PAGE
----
The groom was nowhere to be seen, so I tucked the two Ashtons away and lit up a Crème de Jamaica robusto. Short little stick, but generous in flavor. Touch of sweetness and, dare I say, trace of rum or coconut – or was it just the brand name influencing my tastebuds? Won’t know for sure until I try another one. The Jamaican burned cool and sweet until about the last third, and I put it out. Still, good value for the money.

The groom eventually appeared and I helped him light the Ashton. “Don’t be fooled by the small size,” I told him. "This is one of best cigars on the market.” He nodded pleasantly, took a few puffs, and strolled back into the party with his cigar, clean-living folk be damned. He was the groom, after all, and could do what he pleased.

A few minutes later I asked him how it tasted. “Excellent,” he said, no more description forthcoming. It was his wedding night, after all. The last thing he wanted to do was stand around analyzing the quality of a cigar.

Three hours and much sweating, dancing and beer-drinking later, I was back home and couldn’t wait any longer: I just had to try that other Tres Mystique.

I hoped that having smoked a cigar earlier in the evening wouldn’t spoil it. It didn't.

And what was my impression of this fabled brand? Good. Excellent, in fact. A great 45-minute smoke that looked beautiful, burned perfectly, drew inimitably and tasted fine. The flavor was strong but varied, with no particular dominating overtone, just nice rich, cool heartiness on the dusky, peaty side. Full of nuance and subtlety, but so skillfully blended, it seemed perfect.

Almost too perfect, in fact. Like the time I took my kids to a pro basketball game and was astounded by the grace, speed and fluidity of the players and the way the interacted with each other. It almost looked choreographed. Yet within 15 minutes, the game had taken on a repetitive slickness. These guys were so good that they hardly ever made a mistake, and when they did it was barely noticeable – a squeak of a tennis shoe, a momentary loss of balance, a missed basket that was either tipped in or grabbed without ado by the opposing player for the dance to continue on the other end of the court.

What I’m trying to say in my long-winded way is that the Ashton VSG is so perfect, you have to think hard about what you’re experiencing. There’s no quirk or jolt or uncanny nuance to get your attention. It's an incremental sort of perfection. All you can do is sit there and think: I am smoking a perfect cigar, not much bigger than my thumb, that cost me 12 dollars.

Truth is, I've had 4 dollar smokes that were almost, ALMOST as good. Bottom line: If you’re loaded with dough and you want every single cigar to unfailingly look, draw, taste, and burn great without ever straying the least bit off course, this baby is for you.

But if you’re willing to tolerate the occasional irregularity, there are plenty of other cigars that will get you damned close to the Ashton VSG for a much lower price. Like, for example, a Carlos Torano 1916 Cameroon corona, or even a lowly Padron 6000.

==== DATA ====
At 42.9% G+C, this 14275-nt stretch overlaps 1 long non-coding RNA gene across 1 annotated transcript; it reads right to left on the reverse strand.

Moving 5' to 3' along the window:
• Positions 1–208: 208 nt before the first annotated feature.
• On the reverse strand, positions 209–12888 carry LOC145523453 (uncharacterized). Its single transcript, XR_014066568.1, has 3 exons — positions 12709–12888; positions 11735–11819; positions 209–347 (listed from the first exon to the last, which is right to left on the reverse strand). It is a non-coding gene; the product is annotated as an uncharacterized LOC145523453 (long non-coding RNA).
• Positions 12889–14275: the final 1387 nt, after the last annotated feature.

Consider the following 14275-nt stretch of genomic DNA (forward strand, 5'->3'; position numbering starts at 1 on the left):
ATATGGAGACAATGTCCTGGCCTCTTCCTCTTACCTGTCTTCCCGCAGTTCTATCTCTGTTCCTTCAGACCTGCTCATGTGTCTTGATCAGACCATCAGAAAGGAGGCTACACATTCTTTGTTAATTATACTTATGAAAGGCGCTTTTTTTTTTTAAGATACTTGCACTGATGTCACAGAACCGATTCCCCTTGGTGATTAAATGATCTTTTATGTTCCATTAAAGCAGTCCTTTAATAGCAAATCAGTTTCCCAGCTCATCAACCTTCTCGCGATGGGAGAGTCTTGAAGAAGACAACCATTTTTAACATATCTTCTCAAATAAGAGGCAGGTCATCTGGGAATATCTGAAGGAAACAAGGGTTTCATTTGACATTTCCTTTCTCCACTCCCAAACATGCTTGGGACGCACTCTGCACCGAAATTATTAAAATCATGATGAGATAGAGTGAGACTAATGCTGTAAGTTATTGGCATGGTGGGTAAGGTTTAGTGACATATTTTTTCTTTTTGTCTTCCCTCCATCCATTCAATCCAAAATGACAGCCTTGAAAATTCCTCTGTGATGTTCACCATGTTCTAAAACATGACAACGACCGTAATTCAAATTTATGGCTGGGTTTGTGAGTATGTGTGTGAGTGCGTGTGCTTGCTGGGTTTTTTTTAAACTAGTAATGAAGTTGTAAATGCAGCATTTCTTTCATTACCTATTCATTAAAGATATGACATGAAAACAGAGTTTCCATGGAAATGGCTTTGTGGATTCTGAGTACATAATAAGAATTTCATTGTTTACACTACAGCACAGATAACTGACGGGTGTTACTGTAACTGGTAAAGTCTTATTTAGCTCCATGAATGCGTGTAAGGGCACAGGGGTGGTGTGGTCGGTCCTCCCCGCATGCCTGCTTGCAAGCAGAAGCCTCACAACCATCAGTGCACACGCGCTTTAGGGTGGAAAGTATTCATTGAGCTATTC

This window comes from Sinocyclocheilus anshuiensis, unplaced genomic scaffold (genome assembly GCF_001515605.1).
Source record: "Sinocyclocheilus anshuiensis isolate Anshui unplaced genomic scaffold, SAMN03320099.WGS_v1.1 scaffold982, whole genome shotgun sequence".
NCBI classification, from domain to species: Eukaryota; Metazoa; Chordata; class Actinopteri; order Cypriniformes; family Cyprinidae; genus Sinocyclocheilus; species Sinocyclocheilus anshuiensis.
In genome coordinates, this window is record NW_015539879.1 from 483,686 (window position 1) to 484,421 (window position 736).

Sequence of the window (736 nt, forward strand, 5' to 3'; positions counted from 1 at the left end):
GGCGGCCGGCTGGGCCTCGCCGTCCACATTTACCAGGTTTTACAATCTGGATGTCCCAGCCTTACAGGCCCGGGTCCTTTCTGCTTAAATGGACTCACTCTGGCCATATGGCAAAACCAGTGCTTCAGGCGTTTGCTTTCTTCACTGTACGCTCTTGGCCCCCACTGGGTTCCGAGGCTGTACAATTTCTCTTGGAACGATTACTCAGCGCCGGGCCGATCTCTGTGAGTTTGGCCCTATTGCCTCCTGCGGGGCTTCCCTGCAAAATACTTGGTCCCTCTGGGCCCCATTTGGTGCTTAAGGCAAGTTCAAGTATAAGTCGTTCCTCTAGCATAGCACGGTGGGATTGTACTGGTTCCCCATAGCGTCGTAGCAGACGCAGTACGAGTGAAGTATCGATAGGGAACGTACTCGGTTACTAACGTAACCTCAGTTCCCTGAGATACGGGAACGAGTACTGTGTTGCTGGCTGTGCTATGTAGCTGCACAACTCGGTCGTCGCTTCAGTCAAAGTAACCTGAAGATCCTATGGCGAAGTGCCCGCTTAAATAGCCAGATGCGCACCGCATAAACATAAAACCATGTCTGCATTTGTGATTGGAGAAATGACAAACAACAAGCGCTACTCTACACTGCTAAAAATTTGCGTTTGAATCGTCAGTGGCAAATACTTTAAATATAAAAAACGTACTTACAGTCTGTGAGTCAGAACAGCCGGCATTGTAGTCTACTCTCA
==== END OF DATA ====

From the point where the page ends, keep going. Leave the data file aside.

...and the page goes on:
If I was loaded and could afford a perfect cigar every time, I’d stock up on Ashton VSGs. But I’m not, so I won't. And I'm guessing that after the first three or four of them, I wouldn't even notice the perfection anyway, like that choreographed basketball game.

Sunday, August 5, 2007

Too Much, Too Little, Too Late

Early in my cigar smoking days, reading the reviews and ratings, I used to wonder why people made such a big deal out of the DRAW. If the darned cigar tasted good, who cared if the draw was too loose or tight? Well, soon I learned. DRAW is where it all starts, and sometimes ends.

Take the Indian Tabac Super Fuerte Mini Bellicoso, which is a maduro as opposed to the natural-wrapped robustos I've enjoyed so much in the past. A feller at work gave me two of these maduros to sample and, taking one out to the deck last night, my first impression was: Man, this thing is wrapped tight as a rock. If I had bonked someone over the head with it, it would have done some serious damage. But on to the real test, which was lighting and smoking it.

It lit just fine, but that's about where my satisfaction ended. First of all, the DRAW was too tight, and it stayed too tight, and yes, it mattered. For not only did I have to suck on this thing like a straw in a milkshake, the smoke that resulted was nondescript. Heavy, thick and strong, but still nondescript. I kept waiting for the flavor to appear and for the draw to loosen into the telltale sweet spot, but it never happened. At the halfway point, I gave up and lit up something else.

Namely, an odd antique of a cigar named Flor de Farach that another dude at work gave me after cleaning out his basement and finding a box of these in a corner somewhere. This particular specimen was a nice light-colored lonsdale size, but it had lost almost all of its sweet tobacco aroma when I brought it up to my nose. In fact it smelled a little stinky, and this without even having lit it. My hopes were not high for this grandpa.